Soul Mountain

I have never read a book quite like Soul Mountain by Gao Xingjian. Gao was awarded the Nobel Prize for Literature in 2000, yet within China at least, is unheard of.

Soul Mountain contains everything a Nobel Prize winning book should have. It’s packed full of vivid description, has political undertones, it comments on society, on history and on Chinese culture. It’s narrative is unconventional. You follow ‘you’ (who is male), ‘I’ (the author) and their interactions with ‘he’ and ‘she’ as they travel through rural China.

Soul Mountain
Soul Mountain shows China at a crossroads. It highlights how Chinese values are being forgotten due to economic development and politics. The most captivating chapters, for me, were the ones in which ‘I’ visits national parks; wildlife conservation areas which are the last stronghold for pandas. Another great chapter was the touring of Shaoxing. I lived in Shaoxing and had the same experiences, yet I was still able to learn new things about the city.

Gao Xingjian captures a beautiful, but tragic, China. Despite this however, I did not *enjoy* Soul Mountain. But you do not need to enjoy the novel in order to appreciate it. Soul Mountain is definitely a novel to read, particularly if you want an insight into a rapidly changing China.

Zhang Tianyi: Mid-Autumn Festival

Zhang Tianyi’s Mid-Autumn Festival is a short story which presents critical and satirical observations of events to contribute towards the discussion of Chinese society in early 20th Century China.

Author Zhang Tianyi

Author Zhang Tianyi

The story centres around a family meal during the traditional mid-autumn festival, where protagonist Kui Daye interrogates characters and society who are of a lower social class to himself – including his relative, Third Uncle. The rants and ravings of Kui Daye turn this celebratory meal into a cruel, yet humorous, event.

The characters are caricatures: extremely exaggerated, along with the plot, narrative and descriptions with funny results. All of this highlights the social injustices which littered Chinese society at the time. Only the character of the Third Uncle is represented with gentility.

Kui Daye is a cruel landlord who constantly rants about the lower classes and his tenants through intentionally funny dialogue. Due to their entertaining nature, the audience neither agrees or disagrees with the character’s views, instead appreciate Zhang’s mocking of Chinese society.  As Kui mocks the lower classes, Zhang mocks Kui through the narrative, like the physical description of Kui’s appearance being compared to an upright, dwarfish jar.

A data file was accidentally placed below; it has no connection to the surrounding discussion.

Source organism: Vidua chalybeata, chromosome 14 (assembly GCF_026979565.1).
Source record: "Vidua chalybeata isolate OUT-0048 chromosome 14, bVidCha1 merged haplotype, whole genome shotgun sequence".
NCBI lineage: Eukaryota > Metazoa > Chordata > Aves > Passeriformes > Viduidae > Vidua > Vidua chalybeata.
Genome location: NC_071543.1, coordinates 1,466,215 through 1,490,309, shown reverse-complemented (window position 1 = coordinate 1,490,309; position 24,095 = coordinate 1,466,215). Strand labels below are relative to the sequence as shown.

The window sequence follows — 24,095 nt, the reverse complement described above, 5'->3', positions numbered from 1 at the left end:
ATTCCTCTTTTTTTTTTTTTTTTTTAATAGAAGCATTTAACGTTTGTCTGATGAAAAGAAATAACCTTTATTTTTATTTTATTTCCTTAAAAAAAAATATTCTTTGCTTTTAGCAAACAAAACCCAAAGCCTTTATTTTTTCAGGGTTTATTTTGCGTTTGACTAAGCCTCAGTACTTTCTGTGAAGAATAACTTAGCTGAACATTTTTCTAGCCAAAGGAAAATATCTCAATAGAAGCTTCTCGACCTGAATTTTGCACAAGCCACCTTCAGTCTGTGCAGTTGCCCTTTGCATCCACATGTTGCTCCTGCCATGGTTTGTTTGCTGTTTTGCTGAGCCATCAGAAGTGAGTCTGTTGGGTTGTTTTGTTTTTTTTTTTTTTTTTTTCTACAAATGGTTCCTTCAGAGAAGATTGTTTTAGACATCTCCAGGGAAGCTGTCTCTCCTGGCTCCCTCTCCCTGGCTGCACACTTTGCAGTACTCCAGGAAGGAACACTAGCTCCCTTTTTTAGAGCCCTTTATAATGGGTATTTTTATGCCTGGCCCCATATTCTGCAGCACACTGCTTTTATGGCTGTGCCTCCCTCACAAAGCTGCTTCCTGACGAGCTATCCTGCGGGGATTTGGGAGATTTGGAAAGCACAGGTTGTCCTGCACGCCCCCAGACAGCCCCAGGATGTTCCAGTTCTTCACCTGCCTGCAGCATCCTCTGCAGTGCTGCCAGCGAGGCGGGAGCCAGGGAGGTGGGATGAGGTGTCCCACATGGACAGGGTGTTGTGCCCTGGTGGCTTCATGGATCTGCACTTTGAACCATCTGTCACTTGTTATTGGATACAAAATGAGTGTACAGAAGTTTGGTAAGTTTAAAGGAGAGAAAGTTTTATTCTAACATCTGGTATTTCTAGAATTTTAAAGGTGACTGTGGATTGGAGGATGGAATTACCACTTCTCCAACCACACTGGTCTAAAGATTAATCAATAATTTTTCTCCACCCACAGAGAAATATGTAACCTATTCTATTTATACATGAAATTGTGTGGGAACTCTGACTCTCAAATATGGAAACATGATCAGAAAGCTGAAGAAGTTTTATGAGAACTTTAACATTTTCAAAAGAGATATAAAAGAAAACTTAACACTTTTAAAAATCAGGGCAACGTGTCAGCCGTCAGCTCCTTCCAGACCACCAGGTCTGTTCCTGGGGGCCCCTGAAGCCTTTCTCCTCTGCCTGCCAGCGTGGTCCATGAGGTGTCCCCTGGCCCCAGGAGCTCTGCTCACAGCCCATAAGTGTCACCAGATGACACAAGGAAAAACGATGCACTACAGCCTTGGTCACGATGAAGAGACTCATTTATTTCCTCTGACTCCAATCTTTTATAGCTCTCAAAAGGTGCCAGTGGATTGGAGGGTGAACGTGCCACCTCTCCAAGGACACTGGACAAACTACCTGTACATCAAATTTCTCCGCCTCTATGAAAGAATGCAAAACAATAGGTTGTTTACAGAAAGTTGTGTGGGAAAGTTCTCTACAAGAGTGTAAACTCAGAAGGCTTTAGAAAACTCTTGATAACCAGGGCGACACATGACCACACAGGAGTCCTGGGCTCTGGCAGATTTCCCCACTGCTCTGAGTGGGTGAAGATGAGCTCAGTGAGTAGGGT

Whilst the character of Third Uncle is portrayed with grace, patiently withstanding Kui’s cruel remarks for being a peasant, he is also portrayed as a coward – unable to stand up for himself or fellow peasants who come to pay their landlord respects during the festival. Zhang makes it clear that the character is clearly restricted by the then rigid structures of Chinese society – to honour family and those above him.

Through Mid-Autumn Festival, Zhang mocks society through juxtapositions of society’s social structures and their behaviour. For example, the expletives which litter Kui’s dialogue which contrast with his high social status. All of the narrative techniques combined create a politically driven short story which reflects the political leanings of the author and the need for social change, a change which occurred not long after in China. This short story is a must read for those interested in the political and social conflict of 1920s and ’30s China.

Mid-Autumn Festival by Zhang Tianyi can be found in The Columbia Anthology of Modern Chinese Literature, published by Columbia University Press.

columbia anthology

Journey to the West

Journey to the West (also known as Monkey) by Wu Ch’eng-En is one of my favourite novels. Many will be familiar with the 1970s Japanese television programme Monkey. The TV show has a cult appeal, and the novel shows exactly why this is.

journey to the west

The original classical Chinese novel is incredibly long, made up of many stories and chapters. The English translation by Arthur Waley is a condensed version. He translated around 30 of the key stories into English to make the novel, as well as renaming the  central characters: Su Wukong became Monkey; Xuanzang, Tripitika; Zhu Bajie, Pigsy; and Sha Wujing, Sandy. Whilst this may be seen as ‘ruining’ the original novel, Waley has made Journey to the West accessible to English readers and was able to keep the original fun, witty and allegorical feel of the novel.

Journey to the West tells the story of Monkey, from the moment he was born from an egg, to when he caused Lao Tzu mischief up in heaven, to being rescued by Prince Tripitaka and the subsequent adventures when he, Pigsy, Sandy and Tripitaka embarked on a journey to collect Buddhist scriptures. On the journey the group helped those they met, fought demons and most importantly, learnt valuable lessons about religion, society and life.